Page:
Wednesday, 9 October 2013

Inverting The Pyramid - Jonathan Wilson

The past couple of decades have witnessed what appears to have been a boom in "serious" sports books, the ones which the "educated middle classes" like to read and smugly refer to at dinner parties.  Indeed, the market for such books has become so saturated that it is difficult to discern which ones are genuinely meritorious, and which ones have been hyped by wishful thinking and "praise by association".

Not long ago, whilst browsing in my favourite bookshop, I noticed "Inverting The Pyramid" by Jonathan Wilson, described as a "history of football tactics", and originally published circa 2008, I believe.  I vaguely recalled it being praised somewhere in the media, and it looked like the sort of book which might actually teach me something.

There is a real richness and immersiveness to this book, the sort of work which brims with anecdotes and insight. Like me, I dare say that most people will take very little time to read it from cover to cover. Wilson adopts a very readable and accessible style, emphasizing the nuances of his subject but refraining from indulging too much in the esoteric.

The author devotes much space not only to many forgotten pioneers and visionaries of football tactics, but also to influential events in parts of the world seldom given credit by the mainstream media.  Hence the passages documenting the innovations in the former Soviet Union, and those detailing the groundbreaking work of various coaches whose names will be unfamiliar to modern audiences. I found the chapters dealing with the "Danubian" school particularly compelling and vibrant.  The diversity of developments in South America is also explored in an illuminating way.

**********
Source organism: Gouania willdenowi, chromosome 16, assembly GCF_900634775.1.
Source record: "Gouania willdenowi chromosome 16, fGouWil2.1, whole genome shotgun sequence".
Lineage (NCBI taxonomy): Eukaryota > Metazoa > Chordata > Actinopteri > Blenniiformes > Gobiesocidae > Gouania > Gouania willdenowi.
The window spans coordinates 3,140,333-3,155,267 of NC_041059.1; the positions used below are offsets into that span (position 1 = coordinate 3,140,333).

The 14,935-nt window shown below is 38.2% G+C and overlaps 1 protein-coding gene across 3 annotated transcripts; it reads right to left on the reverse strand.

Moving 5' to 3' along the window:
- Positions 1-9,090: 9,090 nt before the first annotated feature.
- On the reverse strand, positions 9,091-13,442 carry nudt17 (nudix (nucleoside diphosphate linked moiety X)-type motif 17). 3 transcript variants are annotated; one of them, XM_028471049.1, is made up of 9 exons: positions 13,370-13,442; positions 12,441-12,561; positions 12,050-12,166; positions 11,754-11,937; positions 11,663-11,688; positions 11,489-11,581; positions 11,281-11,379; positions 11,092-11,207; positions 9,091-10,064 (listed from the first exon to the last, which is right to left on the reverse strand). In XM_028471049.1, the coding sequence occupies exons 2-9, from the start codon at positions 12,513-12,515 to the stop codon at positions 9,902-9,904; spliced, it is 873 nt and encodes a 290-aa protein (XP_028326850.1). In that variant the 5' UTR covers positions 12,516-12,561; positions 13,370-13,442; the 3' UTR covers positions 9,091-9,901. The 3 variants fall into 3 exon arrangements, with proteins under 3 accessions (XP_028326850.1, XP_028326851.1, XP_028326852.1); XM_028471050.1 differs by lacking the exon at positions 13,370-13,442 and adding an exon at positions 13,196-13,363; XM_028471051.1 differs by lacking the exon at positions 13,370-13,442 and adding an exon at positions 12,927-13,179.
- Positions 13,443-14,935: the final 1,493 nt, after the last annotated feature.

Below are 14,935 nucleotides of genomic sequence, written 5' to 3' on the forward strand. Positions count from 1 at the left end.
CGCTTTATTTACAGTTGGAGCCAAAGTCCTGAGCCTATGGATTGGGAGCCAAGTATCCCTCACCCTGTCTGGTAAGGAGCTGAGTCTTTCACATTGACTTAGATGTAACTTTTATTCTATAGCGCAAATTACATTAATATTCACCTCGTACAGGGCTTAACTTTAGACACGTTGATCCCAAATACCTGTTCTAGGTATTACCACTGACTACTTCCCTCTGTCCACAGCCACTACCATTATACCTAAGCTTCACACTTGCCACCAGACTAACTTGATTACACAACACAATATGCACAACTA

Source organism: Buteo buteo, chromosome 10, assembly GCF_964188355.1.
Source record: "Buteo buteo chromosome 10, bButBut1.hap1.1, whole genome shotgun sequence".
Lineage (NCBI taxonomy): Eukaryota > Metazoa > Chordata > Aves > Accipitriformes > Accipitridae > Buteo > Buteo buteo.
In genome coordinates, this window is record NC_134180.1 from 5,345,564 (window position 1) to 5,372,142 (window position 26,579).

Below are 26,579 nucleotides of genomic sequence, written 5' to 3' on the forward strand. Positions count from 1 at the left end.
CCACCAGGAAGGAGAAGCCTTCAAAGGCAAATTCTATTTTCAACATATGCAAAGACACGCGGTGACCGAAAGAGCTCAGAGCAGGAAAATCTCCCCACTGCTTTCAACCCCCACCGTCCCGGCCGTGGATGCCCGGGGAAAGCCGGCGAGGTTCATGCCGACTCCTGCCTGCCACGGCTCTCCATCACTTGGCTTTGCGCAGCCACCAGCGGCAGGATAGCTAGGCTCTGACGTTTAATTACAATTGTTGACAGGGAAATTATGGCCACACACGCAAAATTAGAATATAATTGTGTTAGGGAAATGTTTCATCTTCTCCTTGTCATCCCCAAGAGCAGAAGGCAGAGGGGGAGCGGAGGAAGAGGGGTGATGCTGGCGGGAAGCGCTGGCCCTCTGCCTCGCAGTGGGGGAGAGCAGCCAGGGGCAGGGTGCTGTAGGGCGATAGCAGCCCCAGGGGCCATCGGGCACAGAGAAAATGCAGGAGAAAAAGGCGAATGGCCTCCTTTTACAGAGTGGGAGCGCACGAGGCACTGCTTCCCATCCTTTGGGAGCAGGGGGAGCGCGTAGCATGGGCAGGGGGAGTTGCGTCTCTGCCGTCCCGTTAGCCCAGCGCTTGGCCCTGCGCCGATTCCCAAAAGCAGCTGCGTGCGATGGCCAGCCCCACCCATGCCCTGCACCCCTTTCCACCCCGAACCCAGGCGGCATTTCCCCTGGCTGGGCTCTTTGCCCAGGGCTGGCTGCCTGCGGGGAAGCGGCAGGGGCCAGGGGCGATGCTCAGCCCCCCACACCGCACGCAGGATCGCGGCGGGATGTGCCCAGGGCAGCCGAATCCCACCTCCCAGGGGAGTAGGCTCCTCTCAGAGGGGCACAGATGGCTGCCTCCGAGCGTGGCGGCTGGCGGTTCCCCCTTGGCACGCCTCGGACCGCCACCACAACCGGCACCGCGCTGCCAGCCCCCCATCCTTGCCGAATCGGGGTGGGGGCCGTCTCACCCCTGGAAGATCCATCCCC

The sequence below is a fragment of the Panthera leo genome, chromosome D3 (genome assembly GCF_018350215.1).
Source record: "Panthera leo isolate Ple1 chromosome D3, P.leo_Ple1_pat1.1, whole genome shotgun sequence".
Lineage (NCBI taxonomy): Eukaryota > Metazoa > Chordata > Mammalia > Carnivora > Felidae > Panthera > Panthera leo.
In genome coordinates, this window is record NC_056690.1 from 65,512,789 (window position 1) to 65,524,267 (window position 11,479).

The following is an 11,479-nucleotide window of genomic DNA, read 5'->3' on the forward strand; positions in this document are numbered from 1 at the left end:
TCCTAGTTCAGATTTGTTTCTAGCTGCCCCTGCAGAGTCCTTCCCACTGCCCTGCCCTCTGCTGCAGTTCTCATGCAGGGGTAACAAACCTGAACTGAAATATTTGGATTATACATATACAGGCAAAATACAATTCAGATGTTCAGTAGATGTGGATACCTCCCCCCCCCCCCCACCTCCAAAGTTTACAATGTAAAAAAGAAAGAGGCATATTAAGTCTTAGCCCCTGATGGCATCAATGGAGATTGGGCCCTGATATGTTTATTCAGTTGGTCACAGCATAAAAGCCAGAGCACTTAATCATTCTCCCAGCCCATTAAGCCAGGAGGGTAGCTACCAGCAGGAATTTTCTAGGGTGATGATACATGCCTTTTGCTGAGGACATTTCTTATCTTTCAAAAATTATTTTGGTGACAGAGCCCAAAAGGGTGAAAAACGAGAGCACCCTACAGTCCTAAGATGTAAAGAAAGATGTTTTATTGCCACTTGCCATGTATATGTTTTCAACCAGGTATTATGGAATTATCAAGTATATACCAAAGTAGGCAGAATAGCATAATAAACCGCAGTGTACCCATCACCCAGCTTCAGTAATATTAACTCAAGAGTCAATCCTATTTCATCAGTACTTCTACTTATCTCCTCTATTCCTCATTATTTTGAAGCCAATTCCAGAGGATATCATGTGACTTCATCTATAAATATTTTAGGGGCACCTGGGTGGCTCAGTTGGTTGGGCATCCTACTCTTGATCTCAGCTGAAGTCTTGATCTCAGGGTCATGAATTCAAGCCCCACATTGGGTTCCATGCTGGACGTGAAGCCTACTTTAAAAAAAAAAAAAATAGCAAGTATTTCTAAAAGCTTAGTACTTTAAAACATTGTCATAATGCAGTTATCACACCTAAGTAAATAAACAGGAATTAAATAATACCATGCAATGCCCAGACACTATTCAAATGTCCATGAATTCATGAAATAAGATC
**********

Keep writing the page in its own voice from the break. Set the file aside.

Another thing which I found commendable about "Inverting the Pyramid" was that it does not fall into the trap, all too common with such books, of attributing unwarranted importance to broader socio-political trends in the context of football.  Where this was clearly relevant and material then Wilson mentions it, but thankfully he presents a largely balanced and plausible picture.

There is some bemoaning of British (or more specifically, English) insularity and conservatism, but this is dealt with constructively, and the author is also quick to point out insidious and retrograde trends which occurred in other areas of the globe.

The book draws to a close by bringing the story up to date (i.e. the current millennium), and offering some thoughts as to where football may be heading in a tactical sense. Things end on an optimistic note, holding out the hope that football is going through one of its expansive and progressive phases, after a couple of decades of caution and negativity.

An enjoyable and thoughtful book, which will encourage its readers to seek out more knowledge.

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